Numbers 33:7
Parallel Verses
New Living Translation
They left Etham and turned back toward Pi-hahiroth, opposite Baal-zephon, and camped near Migdol.

King James Bible
And they removed from Etham, and turned again unto Pihahiroth, which is before Baalzephon: and they pitched before Migdol.

Darby Bible Translation
And they removed from Etham, and turned back to Pi-hahiroth, which is opposite Baal-Zephon, and encamped before Migdol.

World English Bible
They traveled from Etham, and turned back to Pihahiroth, which is before Baal Zephon: and they encamped before Migdol.

Young's Literal Translation
and they journey from Etham, and turn back on Pi-Hahiroth, which is on the front of Baal-Zephon, and they encamp before Migdol.

Numbers 33:7 Parallel
Commentary
Numbers 33:7 Parallel Commentaries
Library
Peaceable Principles and True: Or, a Brief Answer to Mr. D'Anver's and Mr. Paul's Books against My Confession of Faith, and Differences in Judgment About Baptism no Bar to Communion.
WHEREIN THEIR SCRIPTURELESS NOTIONS ARE OVERTHROWN, AND MY PEACEABLE PRINCIPLES STILL MAINTAINED. 'Do ye indeed speak righteousness, O congregation? do ye judge uprightly, O ye sons of men?'--Psalm 58:1 SIR, I have received and considered your short reply to my differences in judgment about water baptism no bar to communion; and observe, that you touch not the argument at all: but rather labour what you can, and beyond what you ought, to throw odiums upon your brother for reproving you for your error,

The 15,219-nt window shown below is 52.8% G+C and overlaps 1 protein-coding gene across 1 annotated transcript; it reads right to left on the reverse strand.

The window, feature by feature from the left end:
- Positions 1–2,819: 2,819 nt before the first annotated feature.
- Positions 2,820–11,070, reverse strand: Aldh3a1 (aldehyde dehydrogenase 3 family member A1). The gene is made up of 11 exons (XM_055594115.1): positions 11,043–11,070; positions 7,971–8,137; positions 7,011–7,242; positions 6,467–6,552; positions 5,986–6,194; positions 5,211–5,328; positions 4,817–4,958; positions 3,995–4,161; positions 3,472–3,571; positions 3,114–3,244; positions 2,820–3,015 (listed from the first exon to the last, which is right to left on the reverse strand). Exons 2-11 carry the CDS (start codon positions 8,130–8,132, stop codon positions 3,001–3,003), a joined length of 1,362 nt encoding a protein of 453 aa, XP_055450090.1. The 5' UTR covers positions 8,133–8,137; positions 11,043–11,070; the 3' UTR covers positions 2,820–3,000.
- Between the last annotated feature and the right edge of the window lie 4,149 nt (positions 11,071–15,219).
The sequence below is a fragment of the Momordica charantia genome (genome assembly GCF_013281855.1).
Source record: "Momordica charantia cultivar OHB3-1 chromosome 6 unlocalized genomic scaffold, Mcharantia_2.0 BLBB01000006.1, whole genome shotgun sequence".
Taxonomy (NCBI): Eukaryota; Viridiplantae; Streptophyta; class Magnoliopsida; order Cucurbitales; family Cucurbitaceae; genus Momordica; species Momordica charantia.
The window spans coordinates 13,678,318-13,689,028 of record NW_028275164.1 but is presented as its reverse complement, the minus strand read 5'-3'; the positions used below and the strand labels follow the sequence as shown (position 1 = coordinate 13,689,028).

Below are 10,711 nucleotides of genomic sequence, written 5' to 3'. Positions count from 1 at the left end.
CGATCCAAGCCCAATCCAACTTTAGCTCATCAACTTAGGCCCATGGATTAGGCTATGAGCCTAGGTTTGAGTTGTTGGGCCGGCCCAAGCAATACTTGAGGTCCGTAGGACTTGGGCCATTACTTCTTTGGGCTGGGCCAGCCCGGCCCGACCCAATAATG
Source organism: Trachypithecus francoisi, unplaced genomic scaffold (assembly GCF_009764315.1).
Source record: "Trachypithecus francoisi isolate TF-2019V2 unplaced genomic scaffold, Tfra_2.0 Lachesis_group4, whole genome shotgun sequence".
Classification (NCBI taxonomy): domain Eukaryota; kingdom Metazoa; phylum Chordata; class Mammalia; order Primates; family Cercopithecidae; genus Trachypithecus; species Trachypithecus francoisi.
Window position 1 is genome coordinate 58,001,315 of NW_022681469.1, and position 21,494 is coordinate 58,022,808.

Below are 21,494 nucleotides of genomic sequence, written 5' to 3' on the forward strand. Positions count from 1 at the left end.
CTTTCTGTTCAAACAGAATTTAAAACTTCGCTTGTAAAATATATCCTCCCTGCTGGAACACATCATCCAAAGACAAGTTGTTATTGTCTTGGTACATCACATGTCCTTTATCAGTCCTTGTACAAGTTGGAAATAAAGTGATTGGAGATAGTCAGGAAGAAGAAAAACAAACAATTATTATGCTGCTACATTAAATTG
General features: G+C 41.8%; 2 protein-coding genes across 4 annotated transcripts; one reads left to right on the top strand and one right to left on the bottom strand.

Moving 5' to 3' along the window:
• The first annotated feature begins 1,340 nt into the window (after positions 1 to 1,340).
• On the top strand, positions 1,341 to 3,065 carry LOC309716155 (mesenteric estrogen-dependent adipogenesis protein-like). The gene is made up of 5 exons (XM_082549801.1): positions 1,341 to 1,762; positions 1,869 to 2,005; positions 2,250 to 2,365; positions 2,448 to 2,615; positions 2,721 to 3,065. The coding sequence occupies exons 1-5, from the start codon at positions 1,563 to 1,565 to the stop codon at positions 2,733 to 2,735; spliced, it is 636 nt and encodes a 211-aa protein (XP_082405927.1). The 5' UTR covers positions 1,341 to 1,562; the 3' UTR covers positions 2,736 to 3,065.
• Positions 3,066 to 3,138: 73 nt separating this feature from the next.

John Bunyan—The Works of John Bunyan Volumes 1-3

In Death and after Death
A sadder picture could scarcely be drawn than that of the dying Rabbi Jochanan ben Saccai, that "light of Israel" immediately before and after the destruction of the Temple, and for two years the president of the Sanhedrim. We read in the Talmud (Ber. 28 b) that, when his disciples came to see him on his death-bed, he burst into tears. To their astonished inquiry why he, "the light of Israel, the right pillar of the Temple, and its mighty hammer," betrayed such signs of fear, he replied: "If I were
Alfred Edersheim—Sketches of Jewish Social Life

Numbers
Like the last part of Exodus, and the whole of Leviticus, the first part of Numbers, i.-x. 28--so called,[1] rather inappropriately, from the census in i., iii., (iv.), xxvi.--is unmistakably priestly in its interests and language. Beginning with a census of the men of war (i.) and the order of the camp (ii.), it devotes specific attention to the Levites, their numbers and duties (iii., iv.). Then follow laws for the exclusion of the unclean, v. 1-4, for determining the manner and amount of restitution
John Edgar McFadyen—Introduction to the Old Testament

Numbers 33:6
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